Meatballs, in the most basic sense, are made from ground meat that has been formed into dense, round shapes. The type of meat used can vary, from lean ground beef to fatty ground pork or veal. You can even use fish! When making meatballs, the meat is enhanced with moist breadcrumbs, flavored with herbs, spices or cheese, and then an egg is added as a binder to help hold the meat’s round form.
Thanks to their popularity and flexibility, you’ll see meatballs in various dishes — served as appetizers, added to pastas, mixed into soups or even skewered and grilled during outdoor picnics. Different countries have their own version of this tasty little dish. Morocco has its lamb meatballs, while Swedish cuisine is known for its Kottbullar, made popular by IKEA, although there are claims that the recipe actually came from Turkey, and is known as köfte.
It’s likely that you have your own time-tested method on how to make homemade meatballs, passed down to you through a family recipe. There are numerous ways to cook meatballs: baked, in a slow cooker or Crock-Pot, fried or even barbecued. If you don’t have your own method, here are a few ways of cooking meatballs you can explore. Try them all and see which one is your favorite!
A Few Meatball Cooking Tips Before You Get Started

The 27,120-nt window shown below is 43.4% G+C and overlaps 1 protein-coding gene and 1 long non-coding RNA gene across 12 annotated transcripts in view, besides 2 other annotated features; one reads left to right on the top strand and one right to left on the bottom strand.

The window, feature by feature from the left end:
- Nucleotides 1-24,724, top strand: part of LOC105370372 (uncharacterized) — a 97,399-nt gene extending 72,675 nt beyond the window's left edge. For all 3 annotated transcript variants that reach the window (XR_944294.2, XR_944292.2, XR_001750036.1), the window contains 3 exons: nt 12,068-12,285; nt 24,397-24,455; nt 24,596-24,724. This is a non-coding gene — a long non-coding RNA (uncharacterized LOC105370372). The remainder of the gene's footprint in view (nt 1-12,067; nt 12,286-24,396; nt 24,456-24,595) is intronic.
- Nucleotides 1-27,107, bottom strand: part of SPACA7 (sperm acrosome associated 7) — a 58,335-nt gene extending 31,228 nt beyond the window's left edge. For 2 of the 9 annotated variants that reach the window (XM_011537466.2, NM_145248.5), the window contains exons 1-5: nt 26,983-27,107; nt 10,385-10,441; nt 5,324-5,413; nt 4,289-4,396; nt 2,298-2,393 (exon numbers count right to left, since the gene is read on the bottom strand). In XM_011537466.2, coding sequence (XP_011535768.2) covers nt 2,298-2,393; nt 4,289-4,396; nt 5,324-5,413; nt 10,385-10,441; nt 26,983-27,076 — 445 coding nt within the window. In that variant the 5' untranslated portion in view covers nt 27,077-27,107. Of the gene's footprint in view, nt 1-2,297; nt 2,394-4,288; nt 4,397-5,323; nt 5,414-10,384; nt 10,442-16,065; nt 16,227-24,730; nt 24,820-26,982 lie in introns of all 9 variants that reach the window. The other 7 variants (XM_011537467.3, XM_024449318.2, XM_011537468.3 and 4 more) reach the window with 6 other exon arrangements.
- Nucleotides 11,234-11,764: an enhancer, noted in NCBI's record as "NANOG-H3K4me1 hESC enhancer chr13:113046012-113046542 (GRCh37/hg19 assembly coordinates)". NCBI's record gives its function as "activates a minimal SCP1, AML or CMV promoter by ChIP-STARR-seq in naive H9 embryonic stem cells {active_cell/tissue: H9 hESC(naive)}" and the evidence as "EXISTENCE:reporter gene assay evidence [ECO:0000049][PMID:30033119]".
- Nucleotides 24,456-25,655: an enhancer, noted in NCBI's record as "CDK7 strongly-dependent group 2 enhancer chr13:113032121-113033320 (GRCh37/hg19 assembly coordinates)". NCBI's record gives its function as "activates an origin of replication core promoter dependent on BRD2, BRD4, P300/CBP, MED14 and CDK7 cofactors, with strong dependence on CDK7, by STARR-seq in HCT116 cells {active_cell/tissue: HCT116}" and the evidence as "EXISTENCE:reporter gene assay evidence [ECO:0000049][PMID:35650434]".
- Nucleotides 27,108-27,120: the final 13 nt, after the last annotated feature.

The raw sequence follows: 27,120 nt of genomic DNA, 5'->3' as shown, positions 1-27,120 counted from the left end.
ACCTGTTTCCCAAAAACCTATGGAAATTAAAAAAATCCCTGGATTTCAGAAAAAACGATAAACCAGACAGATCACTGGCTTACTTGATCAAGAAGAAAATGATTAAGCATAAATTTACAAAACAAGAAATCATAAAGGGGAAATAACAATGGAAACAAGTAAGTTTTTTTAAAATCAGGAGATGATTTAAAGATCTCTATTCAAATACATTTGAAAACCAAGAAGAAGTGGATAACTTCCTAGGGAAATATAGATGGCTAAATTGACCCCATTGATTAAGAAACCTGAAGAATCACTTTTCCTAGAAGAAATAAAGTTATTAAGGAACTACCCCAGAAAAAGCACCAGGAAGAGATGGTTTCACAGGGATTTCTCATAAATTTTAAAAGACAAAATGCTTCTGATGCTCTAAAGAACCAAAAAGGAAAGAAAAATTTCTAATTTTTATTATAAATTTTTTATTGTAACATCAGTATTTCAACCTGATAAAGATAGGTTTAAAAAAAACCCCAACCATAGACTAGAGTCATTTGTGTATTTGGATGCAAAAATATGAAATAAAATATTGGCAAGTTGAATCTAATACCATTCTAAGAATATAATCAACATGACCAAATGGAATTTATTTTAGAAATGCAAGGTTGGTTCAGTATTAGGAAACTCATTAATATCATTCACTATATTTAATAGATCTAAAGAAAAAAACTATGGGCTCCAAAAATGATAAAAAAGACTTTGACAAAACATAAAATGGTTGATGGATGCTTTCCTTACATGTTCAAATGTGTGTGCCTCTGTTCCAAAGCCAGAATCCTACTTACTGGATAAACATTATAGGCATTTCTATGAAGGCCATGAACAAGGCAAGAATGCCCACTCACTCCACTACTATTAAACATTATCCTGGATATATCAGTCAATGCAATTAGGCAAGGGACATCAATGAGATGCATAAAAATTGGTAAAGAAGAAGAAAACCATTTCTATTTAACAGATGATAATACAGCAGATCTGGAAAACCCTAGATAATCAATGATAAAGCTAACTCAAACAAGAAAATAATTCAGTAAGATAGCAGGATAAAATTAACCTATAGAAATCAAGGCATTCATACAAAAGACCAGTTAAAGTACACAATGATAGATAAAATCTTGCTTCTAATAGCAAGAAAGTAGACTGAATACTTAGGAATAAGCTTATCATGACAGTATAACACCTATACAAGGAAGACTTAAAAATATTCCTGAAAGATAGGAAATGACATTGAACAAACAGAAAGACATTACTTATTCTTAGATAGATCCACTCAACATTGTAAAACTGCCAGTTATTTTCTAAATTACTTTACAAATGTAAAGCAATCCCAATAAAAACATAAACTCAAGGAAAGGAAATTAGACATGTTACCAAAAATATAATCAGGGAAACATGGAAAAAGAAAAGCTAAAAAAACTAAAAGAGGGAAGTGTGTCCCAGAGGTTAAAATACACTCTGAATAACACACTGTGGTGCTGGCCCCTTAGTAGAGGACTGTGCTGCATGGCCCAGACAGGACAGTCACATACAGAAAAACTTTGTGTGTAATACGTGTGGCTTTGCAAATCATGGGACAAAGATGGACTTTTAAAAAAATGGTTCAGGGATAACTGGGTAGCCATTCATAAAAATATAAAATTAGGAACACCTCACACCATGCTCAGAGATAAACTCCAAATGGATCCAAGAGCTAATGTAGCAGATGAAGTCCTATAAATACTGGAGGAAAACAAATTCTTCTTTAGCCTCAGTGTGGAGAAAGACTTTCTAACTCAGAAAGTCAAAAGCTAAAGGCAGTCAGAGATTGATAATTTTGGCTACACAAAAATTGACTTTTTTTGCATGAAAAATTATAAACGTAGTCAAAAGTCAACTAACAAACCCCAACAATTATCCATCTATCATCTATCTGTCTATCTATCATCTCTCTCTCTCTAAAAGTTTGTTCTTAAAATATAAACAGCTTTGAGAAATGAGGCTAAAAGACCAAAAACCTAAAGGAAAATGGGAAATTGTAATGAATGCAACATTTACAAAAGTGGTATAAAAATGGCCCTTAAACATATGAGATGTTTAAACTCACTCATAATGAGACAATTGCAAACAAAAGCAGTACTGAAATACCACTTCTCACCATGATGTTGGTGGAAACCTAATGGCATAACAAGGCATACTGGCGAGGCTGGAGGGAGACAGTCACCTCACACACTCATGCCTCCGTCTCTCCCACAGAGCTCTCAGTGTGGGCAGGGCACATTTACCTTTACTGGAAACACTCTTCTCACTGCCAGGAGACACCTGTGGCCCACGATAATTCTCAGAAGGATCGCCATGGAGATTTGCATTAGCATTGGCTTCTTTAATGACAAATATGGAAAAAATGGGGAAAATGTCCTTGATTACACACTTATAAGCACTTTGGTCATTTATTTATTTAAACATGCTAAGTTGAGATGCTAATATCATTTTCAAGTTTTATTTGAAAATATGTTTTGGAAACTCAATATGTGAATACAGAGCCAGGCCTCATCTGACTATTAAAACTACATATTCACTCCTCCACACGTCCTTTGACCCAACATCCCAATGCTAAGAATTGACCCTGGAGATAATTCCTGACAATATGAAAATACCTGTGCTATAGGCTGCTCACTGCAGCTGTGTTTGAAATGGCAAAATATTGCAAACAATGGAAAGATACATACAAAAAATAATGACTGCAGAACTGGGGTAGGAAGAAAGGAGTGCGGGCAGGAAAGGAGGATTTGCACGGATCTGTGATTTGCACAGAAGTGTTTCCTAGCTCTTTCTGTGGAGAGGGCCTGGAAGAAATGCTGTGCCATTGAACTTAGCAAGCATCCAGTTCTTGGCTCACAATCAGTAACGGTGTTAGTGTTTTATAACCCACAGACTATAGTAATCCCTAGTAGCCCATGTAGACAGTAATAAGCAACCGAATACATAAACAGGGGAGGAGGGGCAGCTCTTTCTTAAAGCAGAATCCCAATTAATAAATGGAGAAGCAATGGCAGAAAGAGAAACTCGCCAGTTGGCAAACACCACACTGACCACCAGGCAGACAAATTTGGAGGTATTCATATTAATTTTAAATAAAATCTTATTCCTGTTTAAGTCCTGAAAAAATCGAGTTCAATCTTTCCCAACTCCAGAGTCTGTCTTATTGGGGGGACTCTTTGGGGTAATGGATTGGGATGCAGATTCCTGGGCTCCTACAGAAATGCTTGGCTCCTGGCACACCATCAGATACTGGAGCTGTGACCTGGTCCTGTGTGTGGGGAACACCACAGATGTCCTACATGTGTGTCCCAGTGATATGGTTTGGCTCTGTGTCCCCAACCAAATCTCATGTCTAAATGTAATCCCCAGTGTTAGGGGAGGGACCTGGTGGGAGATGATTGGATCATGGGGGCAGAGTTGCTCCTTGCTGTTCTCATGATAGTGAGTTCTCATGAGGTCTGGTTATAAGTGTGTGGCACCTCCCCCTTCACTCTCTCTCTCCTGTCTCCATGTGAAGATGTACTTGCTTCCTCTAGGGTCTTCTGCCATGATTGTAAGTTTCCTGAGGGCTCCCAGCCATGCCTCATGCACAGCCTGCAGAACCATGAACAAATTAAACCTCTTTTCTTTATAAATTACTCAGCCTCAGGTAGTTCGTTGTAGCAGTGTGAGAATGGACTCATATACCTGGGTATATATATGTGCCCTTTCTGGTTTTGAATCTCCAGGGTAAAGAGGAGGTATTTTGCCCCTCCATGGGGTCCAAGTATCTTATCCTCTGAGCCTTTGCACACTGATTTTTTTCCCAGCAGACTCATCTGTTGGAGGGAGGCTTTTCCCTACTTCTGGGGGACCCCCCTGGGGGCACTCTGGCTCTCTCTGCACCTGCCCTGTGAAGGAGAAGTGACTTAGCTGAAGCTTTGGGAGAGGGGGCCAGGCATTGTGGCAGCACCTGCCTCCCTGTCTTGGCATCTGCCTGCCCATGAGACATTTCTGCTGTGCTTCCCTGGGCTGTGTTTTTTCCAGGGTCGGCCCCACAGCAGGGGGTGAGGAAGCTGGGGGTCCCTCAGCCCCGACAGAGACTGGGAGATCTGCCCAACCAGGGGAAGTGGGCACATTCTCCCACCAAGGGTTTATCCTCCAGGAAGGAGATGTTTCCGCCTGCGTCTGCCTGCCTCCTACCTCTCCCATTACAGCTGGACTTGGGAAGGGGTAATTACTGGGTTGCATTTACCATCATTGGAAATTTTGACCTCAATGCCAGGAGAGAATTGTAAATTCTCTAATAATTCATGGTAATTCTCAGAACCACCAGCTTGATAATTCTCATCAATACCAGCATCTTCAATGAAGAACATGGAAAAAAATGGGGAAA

Even if you have an easy meatball recipe on hand, there are instances when the dish doesn’t turn out as expected. The most common mistakes can result in overcooked, flavorless and dry meatballs. To avoid this, here are a few tips from The Kitchn on how to cook well-seasoned and juicy meatballs:
- Select the right kind of meat — Fattier meats like pork, beef and lamb will result in more tender meatballs. If you opt to use poultry like chicken or turkey, watch the meatballs carefully — otherwise they can end up tough or overcooked. Don’t use just one kind of meat — blend different kinds together for great flavor. Whatever type of meat you choose, make sure it comes from sustainable sources, like grass fed beef or chicken.
- Keep your meat and other ingredients cold — It’s best to prevent the fat from melting and breaking down before cooking. You can use a chilled bowl to mix the ingredients, or if adding ingredients that are precooked, like onions, allow them to cool down before mixing them with the meat.
- Moisture is important — Remember that when you cook meat, the protein in it shrinks, causing the meat to toughen — this is why adding moisture is crucial. You can do this by adding moist breadcrumbs, eggs and milk to your mixture.
- Taste test the meat mixture — The reason many meatball recipes turn out bland is because the cook doesn’t test the mixture before cooking the entire batch. To do this, simply take a small amount of the meat and fry it in a pan with a small amount of oil (coconut oil works best). You can then take a bite and determine which seasoning — salt, pepper or herbs and spices — needs to be added.
- Form meatballs gently — Packing meatballs tightly is a common mistake and will result in a tough, rubbery and chewy mess. Avoid this by forming the meatballs quickly but gently. Use your hands with a little bit of oil on them (so the meat will not stick). Using an ice cream scooper is also a great idea.